New airport security rules: What are your rights?

New airport security rules: What are your rights?

I've lost track how many times I've bought a 1.5 litre bottle of water in the Boots concession at Heathrow only to remember as I amble away from the till—customarily about three nanoseconds later—that I can't take it through security. Usually, I end up standing outside the departure gate, bottle upended, trying to imbibe the full contents of it like some sad and desperate human camel. I usually fail.

It is clear that keeping up with airport security restrictions can be a challenging task. Things have got even more complicated since 2 July when enhanced security measures on electronic gadgets were announced by the US Department of Homeland Security.

These new rules apply to airports that have direct flights to the United States. The UK Government's guidance sums it up as follows:

Flying to the US: make sure your electronic devices are charged before you travel. If your device doesn’t switch on, you won’t be allowed to bring it onto the aircraft

Simple enough, but where does this leave you from a legal point of view if you look at your new iPhone or Galaxy smart phone; realise that it isn't charged; and the security operative demands that you hand it over?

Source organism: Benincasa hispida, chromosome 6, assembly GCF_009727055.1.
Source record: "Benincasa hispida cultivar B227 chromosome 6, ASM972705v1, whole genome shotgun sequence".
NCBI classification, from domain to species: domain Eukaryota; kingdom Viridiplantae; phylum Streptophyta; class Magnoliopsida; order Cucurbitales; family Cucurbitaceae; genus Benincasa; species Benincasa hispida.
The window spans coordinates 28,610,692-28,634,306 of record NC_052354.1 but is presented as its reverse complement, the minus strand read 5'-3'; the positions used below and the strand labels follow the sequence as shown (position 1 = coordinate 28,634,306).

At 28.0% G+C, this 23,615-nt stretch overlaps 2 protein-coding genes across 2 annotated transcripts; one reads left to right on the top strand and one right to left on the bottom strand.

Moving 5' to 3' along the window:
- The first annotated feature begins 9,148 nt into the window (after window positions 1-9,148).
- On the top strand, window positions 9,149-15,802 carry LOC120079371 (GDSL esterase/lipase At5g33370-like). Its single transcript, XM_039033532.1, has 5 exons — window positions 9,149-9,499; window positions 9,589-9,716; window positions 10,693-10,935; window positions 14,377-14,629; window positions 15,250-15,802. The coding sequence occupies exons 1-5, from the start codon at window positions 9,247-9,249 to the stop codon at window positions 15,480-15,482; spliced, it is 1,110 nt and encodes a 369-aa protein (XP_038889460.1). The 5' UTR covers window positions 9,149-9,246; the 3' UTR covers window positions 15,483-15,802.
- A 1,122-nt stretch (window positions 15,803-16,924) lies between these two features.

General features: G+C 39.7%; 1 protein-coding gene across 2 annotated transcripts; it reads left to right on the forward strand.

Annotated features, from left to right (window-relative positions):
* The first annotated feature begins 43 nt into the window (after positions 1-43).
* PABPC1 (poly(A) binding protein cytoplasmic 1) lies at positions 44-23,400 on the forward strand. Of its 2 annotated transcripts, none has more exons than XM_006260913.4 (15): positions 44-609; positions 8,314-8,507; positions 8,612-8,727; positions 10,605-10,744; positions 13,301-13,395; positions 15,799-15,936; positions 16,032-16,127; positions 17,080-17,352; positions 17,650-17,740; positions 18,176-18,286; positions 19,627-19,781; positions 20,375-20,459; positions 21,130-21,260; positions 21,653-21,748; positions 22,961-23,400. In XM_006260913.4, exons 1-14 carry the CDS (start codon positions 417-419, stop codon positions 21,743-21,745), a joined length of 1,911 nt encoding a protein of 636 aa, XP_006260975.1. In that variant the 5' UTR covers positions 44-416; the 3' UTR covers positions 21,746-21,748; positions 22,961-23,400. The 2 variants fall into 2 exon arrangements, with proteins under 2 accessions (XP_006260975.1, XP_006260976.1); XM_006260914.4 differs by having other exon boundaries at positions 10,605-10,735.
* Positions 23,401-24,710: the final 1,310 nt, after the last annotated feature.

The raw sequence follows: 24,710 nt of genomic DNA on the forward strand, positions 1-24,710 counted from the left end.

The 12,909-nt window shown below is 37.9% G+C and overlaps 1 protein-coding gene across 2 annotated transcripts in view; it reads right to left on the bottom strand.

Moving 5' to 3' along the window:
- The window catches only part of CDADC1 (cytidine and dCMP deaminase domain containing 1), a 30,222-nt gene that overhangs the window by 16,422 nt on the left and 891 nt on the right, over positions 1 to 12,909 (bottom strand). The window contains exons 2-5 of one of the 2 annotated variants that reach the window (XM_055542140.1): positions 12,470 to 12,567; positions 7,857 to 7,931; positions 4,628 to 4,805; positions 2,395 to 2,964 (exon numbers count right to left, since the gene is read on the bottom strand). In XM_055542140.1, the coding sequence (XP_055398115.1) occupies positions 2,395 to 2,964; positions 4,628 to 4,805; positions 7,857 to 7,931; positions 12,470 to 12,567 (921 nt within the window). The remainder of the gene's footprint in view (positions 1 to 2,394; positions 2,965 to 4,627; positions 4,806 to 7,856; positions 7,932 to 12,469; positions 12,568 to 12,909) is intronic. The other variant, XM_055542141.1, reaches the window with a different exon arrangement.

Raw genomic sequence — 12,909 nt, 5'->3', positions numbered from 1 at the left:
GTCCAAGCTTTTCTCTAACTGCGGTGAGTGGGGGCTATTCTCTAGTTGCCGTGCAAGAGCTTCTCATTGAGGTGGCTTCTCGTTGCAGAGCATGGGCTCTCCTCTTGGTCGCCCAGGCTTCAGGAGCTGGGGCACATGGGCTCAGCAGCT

Can I claim for the cost of the gadget under the airline's terms and conditions of carriage?

Unlikely. It would certainly be an uphill battle.

Let's take British Airways' General Conditions of Carriage as an example.

In particular, these state, at clause 7a:

We may decide to refuse to carry you or your baggage if one or more of the following has happened or we reasonably believe may happen.

7a1) If carrying you or your baggage may put the safety of the aircraft or the safety or health of any person in the aircraft in danger.

7a6) If you have refused to allow a security check to be carried out on you or your baggage.

7a7) If you have not obeyed the instructions

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